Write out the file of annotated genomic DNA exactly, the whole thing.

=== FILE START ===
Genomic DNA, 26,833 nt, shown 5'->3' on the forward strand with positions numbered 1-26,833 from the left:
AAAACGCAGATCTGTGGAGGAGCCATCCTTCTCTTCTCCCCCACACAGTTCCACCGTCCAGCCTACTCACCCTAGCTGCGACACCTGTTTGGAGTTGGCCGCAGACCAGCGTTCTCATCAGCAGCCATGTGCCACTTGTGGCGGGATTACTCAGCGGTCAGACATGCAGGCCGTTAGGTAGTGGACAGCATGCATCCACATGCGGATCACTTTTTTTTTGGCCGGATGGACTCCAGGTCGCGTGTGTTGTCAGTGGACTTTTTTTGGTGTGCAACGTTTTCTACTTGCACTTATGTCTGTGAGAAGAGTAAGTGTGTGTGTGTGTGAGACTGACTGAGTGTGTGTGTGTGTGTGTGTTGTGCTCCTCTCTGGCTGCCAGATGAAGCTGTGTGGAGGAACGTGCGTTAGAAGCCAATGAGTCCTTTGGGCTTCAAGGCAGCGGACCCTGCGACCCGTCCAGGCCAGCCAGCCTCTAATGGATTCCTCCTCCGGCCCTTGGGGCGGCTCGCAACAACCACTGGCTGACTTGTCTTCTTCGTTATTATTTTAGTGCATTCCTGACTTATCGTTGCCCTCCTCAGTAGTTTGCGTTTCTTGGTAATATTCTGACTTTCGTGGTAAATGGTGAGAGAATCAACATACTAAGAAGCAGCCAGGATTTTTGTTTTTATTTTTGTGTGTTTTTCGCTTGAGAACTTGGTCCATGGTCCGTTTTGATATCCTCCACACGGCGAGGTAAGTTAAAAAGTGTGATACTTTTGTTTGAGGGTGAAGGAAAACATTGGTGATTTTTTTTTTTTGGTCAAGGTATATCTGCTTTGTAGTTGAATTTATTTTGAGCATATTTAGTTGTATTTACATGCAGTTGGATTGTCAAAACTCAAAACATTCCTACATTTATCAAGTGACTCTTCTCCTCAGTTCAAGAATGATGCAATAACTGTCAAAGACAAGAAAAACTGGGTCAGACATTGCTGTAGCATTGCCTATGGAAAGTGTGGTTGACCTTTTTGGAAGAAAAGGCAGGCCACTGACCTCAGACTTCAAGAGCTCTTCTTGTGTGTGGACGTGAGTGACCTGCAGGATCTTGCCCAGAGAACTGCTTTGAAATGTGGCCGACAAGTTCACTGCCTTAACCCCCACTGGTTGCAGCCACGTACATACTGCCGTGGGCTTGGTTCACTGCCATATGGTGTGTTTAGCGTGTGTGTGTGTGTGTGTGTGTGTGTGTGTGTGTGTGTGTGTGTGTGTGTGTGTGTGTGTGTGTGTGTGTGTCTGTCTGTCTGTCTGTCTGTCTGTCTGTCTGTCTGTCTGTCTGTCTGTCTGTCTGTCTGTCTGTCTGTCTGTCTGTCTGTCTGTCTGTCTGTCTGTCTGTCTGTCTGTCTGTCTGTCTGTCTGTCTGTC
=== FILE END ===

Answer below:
Genomic DNA, 26,833 nt, shown 5'->3' on the forward strand with positions numbered 1-26,833 from the left:
AAAACGCAGATCTGTGGAGGAGCCATCCTTCTCTTCTCCCCCACACAGTTCCACCGTCCAGCCTACTCACCCTAGCTGCGACACCTGTTTGGAGTTGGCCGCAGACCAGCGTTCTCATCAGCAGCCATGTGCCACTTGTGGCGGGATTACTCAGCGGTCAGACATGCAGGCCGTTAGGTAGTGGACAGCATGCATCCACATGCGGATCACTTTTTTTTTGGCCGGATGGACTCCAGGTCGCGTGTGTTGTCAGTGGACTTTTTTTGGTGTGCAACGTTTTCTACTTGCACTTATGTCTGTGAGAAGAGTAAGTGTGTGTGTGTGTGAGACTGACTGAGTGTGTGTGTGTGTGTGTGTTGTGCTCCTCTCTGGCTGCCAGATGAAGCTGTGTGGAGGAACGTGCGTTAGAAGCCAATGAGTCCTTTGGGCTTCAAGGCAGCGGACCCTGCGACCCGTCCAGGCCAGCCAGCCTCTAATGGATTCCTCCTCCGGCCCTTGGGGCGGCTCGCAACAACCACTGGCTGACTTGTCTTCTTCGTTATTATTTTAGTGCATTCCTGACTTATCGTTGCCCTCCTCAGTAGTTTGCGTTTCTTGGTAATATTCTGACTTTCGTGGTAAATGGTGAGAGAATCAACATACTAAGAAGCAGCCAGGATTTTTGTTTTTATTTTTGTGTGTTTTTCGCTTGAGAACTTGGTCCATGGTCCGTTTTGATATCCTCCACACGGCGAGGTAAGTTAAAAAGTGTGATACTTTTGTTTGAGGGTGAAGGAAAACATTGGTGATTTTTTTTTTTTGGTCAAGGTATATCTGCTTTGTAGTTGAATTTATTTTGAGCATATTTAGTTGTATTTACATGCAGTTGGATTGTCAAAACTCAAAACATTCCTACATTTATCAAGTGACTCTTCTCCTCAGTTCAAGAATGATGCAATAACTGTCAAAGACAAGAAAAACTGGGTCAGACATTGCTGTAGCATTGCCTATGGAAAGTGTGGTTGACCTTTTTGGAAGAAAAGGCAGGCCACTGACCTCAGACTTCAAGAGCTCTTCTTGTGTGTGGACGTGAGTGACCTGCAGGATCTTGCCCAGAGAACTGCTTTGAAATGTGGCCGACAAGTTCACTGCCTTAACCCCCACTGGTTGCAGCCACGTACATACTGCCGTGGGCTTGGTTCACTGCCATATGGTGTGTTTAGCGTGTGTGTGTGTGTGTGTGTGTGTGTGTGTGTGTGTGTGTGTGTGTGTGTGTGTGTGTGTGTGTGTGTGTGTCTGTCTGTCTGTCTGTCTGTCTGTCTGTCTGTCTGTCTGTCTGTCTGTCTGTCTGTCTGTCTGTCTGTCTGTCTGTCTGTCTGTCTGTCTGTCTGTCTGTCTGTCTGTCTGTCTGTCTGTCTGTCTGTC